I'm going to cover some of the basic divorce information and discuss the overall divorce process in Texas. To begin with, there is no legal separation in Texas. You are married until you get a divorce.
If you want to file for divorce in Texas, you must meet the jurisdictional requirements. Either you or your spouse must have lived in Texas for the previous 6 months and in the county you're going to file in for the last 90 days. Once you've filed your Petition for Divorce, you can move, but you must meet the jurisdictional requirements before filing.
Grounds for Divorce
In Texas you can file for divorce based on fault grounds or no-fault grounds. Most of the divorces that we see are based on no-fault grounds or insupportability.
The fault grounds are as follows:
- Cruel treatment (domestic violence)
- Abandonment for more than 2 years
- Commission of a felony that puts your spouse in jail for 2
- Commitment to a mental institution
Adultery is probably the most common fault ground that we see used, but it's also possible to file based on more than one ground.
If you are in the military and you are deployed, you can file for divorce based on where you lived prior to being deployed.
Filing for Divorce
You start the divorce process in Texas by filing an Original Petition for Divorce. This is basically just a request for a divorce. It's generally a very simple 1 page to 1 1/2 page document if you're filing on a no-fault ground.
If it's a more complex case where there's been domestic violence for instance, or if there is a significant amount of conflict, we may have more complicated initial pleadings.
Filing the Original Petition for Divorce starts the clock on the 60 day "cooling off" period. This means that the divorce cannot be finalized until 60 days have passed.
Waiver of Service
If we're trying to do a more or less amicable divorce, we will usually send a letter to your spouse with a Waiver of Service. The letter explains that a divorce has been filed and asks them to sign and return the Waiver. The Waiver that we send allows your spouse to acknowledge that they understand a divorce is underway and that we do not need to have them served.
Our Waiver specifically states that the person is NOT waiving their rights to their children, their property, or to be notified of a final hearing.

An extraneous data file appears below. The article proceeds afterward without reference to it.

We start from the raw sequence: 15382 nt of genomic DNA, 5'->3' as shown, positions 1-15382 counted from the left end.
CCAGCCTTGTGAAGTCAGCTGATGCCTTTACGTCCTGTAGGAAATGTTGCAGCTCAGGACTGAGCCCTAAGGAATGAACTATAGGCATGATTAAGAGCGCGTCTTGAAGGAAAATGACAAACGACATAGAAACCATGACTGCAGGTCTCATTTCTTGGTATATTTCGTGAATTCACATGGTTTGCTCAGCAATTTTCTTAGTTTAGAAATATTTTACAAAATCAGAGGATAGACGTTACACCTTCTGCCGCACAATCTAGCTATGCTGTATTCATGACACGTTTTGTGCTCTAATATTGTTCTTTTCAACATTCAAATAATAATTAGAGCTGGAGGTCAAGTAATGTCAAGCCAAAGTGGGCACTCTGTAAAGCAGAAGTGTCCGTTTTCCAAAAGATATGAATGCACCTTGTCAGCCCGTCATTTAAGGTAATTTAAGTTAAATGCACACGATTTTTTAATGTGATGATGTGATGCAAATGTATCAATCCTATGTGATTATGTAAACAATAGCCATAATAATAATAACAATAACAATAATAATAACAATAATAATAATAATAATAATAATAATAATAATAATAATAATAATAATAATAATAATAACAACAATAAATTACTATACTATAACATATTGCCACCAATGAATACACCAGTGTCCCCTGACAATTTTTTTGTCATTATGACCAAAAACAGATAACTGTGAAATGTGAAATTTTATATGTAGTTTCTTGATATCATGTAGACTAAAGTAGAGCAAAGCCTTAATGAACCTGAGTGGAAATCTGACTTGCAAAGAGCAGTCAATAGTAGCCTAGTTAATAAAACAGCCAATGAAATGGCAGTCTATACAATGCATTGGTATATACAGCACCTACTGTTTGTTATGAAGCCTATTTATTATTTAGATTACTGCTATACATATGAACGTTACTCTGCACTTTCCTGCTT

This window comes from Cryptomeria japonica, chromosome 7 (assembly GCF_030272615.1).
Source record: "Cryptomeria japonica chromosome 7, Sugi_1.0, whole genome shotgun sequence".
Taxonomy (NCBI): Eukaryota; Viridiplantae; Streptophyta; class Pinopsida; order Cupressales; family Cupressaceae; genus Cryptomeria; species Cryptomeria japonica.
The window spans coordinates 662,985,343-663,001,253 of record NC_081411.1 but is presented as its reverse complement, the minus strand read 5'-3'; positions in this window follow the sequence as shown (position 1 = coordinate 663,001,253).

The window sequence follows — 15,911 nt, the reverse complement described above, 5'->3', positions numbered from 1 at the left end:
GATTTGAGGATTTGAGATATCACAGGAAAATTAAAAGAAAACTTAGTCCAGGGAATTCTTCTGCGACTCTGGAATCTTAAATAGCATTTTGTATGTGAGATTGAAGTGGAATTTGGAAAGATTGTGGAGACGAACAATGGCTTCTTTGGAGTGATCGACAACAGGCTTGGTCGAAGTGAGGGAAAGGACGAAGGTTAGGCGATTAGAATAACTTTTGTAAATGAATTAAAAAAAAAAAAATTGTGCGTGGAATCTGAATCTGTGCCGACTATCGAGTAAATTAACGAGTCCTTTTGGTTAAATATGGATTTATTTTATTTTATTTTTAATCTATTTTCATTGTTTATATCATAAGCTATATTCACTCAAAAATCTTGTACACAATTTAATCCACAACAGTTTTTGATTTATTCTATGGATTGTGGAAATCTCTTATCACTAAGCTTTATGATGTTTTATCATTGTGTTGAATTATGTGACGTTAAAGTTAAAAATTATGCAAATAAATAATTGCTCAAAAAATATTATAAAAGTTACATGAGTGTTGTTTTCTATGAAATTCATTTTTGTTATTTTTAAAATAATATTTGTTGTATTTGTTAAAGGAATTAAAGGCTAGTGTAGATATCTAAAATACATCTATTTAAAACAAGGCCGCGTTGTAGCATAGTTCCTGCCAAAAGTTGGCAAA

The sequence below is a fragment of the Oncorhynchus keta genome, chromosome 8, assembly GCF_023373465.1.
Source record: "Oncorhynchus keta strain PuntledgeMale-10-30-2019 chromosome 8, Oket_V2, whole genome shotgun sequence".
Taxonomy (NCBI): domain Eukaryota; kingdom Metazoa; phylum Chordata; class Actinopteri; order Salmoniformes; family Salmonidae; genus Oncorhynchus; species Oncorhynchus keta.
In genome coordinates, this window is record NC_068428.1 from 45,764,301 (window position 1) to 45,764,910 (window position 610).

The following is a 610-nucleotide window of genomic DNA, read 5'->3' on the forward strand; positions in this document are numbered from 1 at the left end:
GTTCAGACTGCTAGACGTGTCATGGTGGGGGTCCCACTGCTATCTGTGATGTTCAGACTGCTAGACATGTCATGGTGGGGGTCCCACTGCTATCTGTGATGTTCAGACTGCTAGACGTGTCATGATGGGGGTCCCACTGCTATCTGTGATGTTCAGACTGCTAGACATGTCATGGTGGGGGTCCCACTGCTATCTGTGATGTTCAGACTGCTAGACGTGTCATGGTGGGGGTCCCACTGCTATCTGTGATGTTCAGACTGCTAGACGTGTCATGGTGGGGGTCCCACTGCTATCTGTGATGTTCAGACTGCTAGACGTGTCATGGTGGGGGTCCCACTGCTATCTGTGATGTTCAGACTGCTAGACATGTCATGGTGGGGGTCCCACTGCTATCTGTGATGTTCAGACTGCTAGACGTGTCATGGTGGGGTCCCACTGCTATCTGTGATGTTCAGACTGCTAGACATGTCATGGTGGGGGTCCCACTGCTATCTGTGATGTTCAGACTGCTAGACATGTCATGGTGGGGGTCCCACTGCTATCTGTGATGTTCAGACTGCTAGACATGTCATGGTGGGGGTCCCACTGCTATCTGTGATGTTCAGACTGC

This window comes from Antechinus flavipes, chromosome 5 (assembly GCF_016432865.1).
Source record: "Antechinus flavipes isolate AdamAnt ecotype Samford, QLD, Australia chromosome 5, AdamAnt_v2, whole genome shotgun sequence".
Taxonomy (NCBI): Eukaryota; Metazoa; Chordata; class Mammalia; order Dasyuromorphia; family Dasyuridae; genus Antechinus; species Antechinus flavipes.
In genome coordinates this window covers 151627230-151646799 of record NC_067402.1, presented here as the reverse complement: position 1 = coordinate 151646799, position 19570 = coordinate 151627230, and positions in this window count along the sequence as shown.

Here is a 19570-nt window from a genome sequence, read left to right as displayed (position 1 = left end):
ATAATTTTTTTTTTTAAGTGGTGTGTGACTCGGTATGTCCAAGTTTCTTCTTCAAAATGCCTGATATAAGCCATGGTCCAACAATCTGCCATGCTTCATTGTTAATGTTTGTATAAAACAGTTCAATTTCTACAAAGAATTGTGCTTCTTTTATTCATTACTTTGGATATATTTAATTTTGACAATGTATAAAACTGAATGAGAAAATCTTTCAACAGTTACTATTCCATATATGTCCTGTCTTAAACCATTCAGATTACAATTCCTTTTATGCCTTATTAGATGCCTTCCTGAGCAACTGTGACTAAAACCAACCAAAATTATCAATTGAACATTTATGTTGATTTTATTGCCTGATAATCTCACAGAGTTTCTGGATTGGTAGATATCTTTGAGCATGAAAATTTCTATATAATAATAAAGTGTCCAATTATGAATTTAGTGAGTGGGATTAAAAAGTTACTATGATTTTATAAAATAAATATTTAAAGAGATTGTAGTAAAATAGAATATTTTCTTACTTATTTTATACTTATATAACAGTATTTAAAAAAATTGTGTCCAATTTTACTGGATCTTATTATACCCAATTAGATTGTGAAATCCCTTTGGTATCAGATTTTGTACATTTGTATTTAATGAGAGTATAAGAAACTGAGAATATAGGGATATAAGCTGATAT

It's important to understand that not all waivers are limited like this. You should read any Waiver carefully or have it reviewed by an attorney before signing.
If there is a lot of conflict in the case, we may have to have the opposing party served by a private process server or a constable. If your spouse decides to hire an attorney to represent them, that attorney will often file an Answer which eliminates the need for them to sign the Waiver of Service.
We often need to establish Temporary Orders after the divorce is filed. Basically Temporary Orders says who will pay what bills, who the children are going to be with at what time, who is going to remain in the family home, etc. They're called Temporary Orders because they only stay in place while your divorce is pending.
The important thing to understand about Temporary Orders is that they can often establish the "status quo." In many cases, the way things are handled with the Temporary Orders are the same way they are handled when the divorce is finalized. This isn't always true, but if the Temporary Orders are working well, the court may not want to change them.
The thing to take away from this is that Temporary Orders are important because they can often predict how things will be decided at the end of the divorce.
I also want to mention that in most cases, we are able to come to an agreement between the parties related to Temporary Orders. Most of the time, we don't have to go to court to make these decisions. In fact, in a lot of agreed cases, we don't even have Temporary Orders. The parties are able to come to an agreement on the issues without formal Temporary Orders.
After the Petition is filed in a litigated case, the discovery period begins. This is the time where we start gathering information about what the community property is, if there's any separate property, if there are any claims for reimbursement, etc.
Basically, the discovery period is where we start looking at what you have to divide, how you're going to divide it and what is going to be in the best interest of the children.
Final Decree of Divorce
Once you have reached agreements on the issues related to your divorce, we will draft a Final Decree of Divorce. This document specifies exactly how your property will be divided, who will have possession of the children and when, who will make decisions for the children, and other details related to your divorce.
This is a very general overview of the divorce process and it's intended to give you an idea of how the divorce process works. When you come in to meet with me, we can talk about how it will all apply to your specific situation.